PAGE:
On stage, Kirwan reminisced about starting the band with Chris Byrne, when they talked in a bar about the demise of the Clash and the death of Bob Marley, and there was a gap for political bands.

Amidst the musical gumbo of NY avant-garde, hip-hop, old school New Wave and Irish Heritage, I have always been in love with the political content.  Populist songs like James Connelley and the Big Fellah enthralled me; at the same time stories of working class desperation in Livin’ In America, Losin’ It,, and Danny Boy sing about the travails of real working class people.

Speaking of the travails of real people, one of the fellow travelers among some of the Usual Suspect Blogs, jurassicpork,  has been in rough times lately, but has persevered, putting together what looks like a fine book, and has been shopping it.  He has been shopping it and is getting close to a publishing deal; but in the interim has the standard Modern American Economy shitstorm need to keep life and limb and hope together and as such, is stepping up a financing effort.

He has a great setup of incentives (and a mordantly sarcastic account of why he won’t do it through Kickstarter.  Mainly revolving around potato salad).  The book looks great and I encourage you to go there and throw a couple of dollars in the jar.  More, if you want to participate.

Look, most of y’all know that I have been skint as fuck for quite a few years (it tracks pretty closely to the activity in construction Weird huh?).  It’s been a very tough several years for me, and it now seems to be loosening up — just a bit!- and although I am not taking anything for granted, I am also finding it possible to help others out.  I don’t know if I believe in Karma, and the idea of “pay it forward” is treacly bullshit.  But I DO believe in paying for music and art and writing that I enjoy.  So I punted some money his way, and you should too.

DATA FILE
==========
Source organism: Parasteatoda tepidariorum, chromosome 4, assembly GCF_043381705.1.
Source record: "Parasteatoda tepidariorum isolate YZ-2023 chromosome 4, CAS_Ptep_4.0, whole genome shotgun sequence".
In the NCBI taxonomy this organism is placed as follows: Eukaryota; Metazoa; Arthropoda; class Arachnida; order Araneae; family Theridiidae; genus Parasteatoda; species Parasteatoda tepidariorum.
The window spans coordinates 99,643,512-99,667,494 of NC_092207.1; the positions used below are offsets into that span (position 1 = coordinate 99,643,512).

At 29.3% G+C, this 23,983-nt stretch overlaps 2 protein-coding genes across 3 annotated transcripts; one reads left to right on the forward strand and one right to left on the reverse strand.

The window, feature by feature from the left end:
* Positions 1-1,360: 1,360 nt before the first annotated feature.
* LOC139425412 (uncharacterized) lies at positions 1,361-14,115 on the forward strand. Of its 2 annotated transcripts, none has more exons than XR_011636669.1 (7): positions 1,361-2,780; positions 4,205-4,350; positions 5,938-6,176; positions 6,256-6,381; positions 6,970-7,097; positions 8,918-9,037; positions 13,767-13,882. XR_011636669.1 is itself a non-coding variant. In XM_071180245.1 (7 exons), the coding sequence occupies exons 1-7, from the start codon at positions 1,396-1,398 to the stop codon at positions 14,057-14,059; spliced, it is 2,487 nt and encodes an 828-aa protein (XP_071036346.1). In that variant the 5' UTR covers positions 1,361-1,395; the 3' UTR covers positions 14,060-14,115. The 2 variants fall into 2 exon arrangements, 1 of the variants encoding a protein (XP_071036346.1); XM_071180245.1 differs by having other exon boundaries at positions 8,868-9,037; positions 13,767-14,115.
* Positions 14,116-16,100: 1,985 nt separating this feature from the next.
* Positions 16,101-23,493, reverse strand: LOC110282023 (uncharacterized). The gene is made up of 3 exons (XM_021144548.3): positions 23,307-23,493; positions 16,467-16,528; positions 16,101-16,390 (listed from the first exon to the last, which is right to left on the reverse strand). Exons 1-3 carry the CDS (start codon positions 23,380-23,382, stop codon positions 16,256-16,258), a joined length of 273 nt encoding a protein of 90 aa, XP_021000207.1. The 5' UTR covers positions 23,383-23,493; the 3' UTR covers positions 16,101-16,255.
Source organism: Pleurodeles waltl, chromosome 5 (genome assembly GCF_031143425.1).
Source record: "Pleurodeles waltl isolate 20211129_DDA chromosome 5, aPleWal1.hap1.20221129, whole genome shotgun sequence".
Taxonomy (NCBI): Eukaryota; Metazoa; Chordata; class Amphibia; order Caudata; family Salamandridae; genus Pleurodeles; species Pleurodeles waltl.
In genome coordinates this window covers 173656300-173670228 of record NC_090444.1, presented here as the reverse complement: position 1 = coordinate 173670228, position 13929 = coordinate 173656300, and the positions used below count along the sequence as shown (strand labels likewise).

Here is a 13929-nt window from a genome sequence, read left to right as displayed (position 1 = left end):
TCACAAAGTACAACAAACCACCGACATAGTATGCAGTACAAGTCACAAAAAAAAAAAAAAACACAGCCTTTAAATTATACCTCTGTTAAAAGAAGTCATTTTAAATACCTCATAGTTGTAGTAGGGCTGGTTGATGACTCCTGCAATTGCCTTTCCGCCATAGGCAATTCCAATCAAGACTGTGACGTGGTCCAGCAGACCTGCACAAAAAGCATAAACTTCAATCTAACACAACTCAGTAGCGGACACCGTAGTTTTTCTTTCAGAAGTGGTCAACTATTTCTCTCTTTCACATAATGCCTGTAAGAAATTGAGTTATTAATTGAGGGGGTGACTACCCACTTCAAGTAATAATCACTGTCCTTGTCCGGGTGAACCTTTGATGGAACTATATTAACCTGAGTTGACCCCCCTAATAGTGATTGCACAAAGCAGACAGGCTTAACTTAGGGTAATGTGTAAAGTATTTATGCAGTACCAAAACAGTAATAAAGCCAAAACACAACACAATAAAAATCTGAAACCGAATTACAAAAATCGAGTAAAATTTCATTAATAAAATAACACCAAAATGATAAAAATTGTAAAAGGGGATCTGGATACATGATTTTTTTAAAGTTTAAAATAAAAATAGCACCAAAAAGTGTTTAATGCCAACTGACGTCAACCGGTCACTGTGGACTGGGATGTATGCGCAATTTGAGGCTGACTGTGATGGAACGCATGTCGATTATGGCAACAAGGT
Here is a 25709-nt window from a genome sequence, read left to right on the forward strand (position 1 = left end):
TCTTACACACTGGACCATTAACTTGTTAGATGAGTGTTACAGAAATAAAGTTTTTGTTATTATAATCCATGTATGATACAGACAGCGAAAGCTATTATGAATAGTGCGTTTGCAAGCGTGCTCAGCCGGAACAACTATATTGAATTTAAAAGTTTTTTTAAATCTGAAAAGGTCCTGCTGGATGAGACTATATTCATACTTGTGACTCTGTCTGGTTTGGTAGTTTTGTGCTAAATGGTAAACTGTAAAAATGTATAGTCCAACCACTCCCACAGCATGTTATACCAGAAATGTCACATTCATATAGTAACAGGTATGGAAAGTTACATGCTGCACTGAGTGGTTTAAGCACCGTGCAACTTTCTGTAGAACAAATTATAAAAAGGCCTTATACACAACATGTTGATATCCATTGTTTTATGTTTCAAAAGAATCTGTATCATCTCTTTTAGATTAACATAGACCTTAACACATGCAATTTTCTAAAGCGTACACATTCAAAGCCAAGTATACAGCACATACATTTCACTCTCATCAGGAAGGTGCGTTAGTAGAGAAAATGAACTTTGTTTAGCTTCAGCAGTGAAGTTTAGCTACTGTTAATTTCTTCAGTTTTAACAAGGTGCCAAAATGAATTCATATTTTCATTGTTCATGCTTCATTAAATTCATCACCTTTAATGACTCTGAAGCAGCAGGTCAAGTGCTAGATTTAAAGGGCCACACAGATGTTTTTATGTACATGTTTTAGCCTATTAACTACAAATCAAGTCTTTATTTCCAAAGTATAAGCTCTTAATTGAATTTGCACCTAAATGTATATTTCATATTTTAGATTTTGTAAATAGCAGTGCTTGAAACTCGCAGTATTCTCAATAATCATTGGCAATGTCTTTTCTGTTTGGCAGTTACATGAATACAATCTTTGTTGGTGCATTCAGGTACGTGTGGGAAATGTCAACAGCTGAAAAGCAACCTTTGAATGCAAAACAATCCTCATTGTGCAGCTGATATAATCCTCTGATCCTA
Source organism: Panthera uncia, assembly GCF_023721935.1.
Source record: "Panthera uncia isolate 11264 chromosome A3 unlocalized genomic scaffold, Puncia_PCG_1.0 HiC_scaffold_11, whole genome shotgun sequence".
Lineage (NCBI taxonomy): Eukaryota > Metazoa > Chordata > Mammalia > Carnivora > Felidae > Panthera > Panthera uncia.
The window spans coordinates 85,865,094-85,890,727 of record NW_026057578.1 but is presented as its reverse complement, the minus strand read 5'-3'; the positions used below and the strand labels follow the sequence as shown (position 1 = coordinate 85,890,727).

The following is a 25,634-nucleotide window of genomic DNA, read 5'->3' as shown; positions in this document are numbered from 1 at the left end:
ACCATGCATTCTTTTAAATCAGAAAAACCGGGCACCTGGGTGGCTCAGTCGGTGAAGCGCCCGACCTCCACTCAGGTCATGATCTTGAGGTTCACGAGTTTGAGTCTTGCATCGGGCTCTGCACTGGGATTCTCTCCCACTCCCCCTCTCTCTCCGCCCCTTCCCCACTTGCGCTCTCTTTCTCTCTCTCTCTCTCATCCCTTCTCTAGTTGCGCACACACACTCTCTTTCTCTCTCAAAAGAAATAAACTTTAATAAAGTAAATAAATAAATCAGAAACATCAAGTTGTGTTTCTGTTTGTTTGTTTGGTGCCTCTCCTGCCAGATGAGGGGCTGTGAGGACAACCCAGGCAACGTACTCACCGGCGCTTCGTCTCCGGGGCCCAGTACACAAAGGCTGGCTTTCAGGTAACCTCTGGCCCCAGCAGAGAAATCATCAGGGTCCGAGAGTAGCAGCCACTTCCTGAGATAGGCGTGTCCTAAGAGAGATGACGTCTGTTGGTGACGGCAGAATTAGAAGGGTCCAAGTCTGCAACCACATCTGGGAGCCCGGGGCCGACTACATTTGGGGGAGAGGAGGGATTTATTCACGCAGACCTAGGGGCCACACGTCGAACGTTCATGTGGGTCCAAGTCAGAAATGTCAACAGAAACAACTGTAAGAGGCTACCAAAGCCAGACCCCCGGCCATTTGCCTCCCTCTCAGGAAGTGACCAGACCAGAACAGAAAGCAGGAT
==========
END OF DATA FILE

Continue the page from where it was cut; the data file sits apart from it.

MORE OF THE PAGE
If you ain’t familiar with the dude, check out his writing.  He’s pretty good, and he says fuck a reasonable amount.  Not as much as I do, typically, but then for me it’s a crutch.  TAlks a lot about politics, more focused than I do; We disagree on a fair bit, but I disagree with most of you as well, but you’re still basically good people. As is JP, so help him the fuck out, ‘K?

Added emphasis.  JP needs every few clinks in the internarfles jar that he can get.  It’s not just the booksicles, but there are living expenses and mediacal shit that they need help for.  I know there are a few of you that read this from time to time who have been in similar straits, and are now less skint; so open up your empathy and spare change to send him a dollar or two, willya?  Don’t be dicks.

On stage, Larry reminisced about starting Black 47 as an overtly political band.  They blistered a trail that went far afield from that, of course; but when he talked about disbanding after 25 years, that there needed to be a political band to step back into that void.

There is an argument to be made that political bands make little difference. I think it’s a weak argument, because musicians can both write political songs and be politically active; its easy to point to bands that have done both.